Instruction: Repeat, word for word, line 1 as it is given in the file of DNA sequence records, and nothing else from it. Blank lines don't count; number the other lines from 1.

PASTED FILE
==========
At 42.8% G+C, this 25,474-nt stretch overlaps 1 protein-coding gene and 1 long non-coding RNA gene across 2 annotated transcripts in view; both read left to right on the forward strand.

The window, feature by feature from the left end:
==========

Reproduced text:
At 42.8% G+C, this 25,474-nt stretch overlaps 1 protein-coding gene and 1 long non-coding RNA gene across 2 annotated transcripts in view; both read left to right on the forward strand.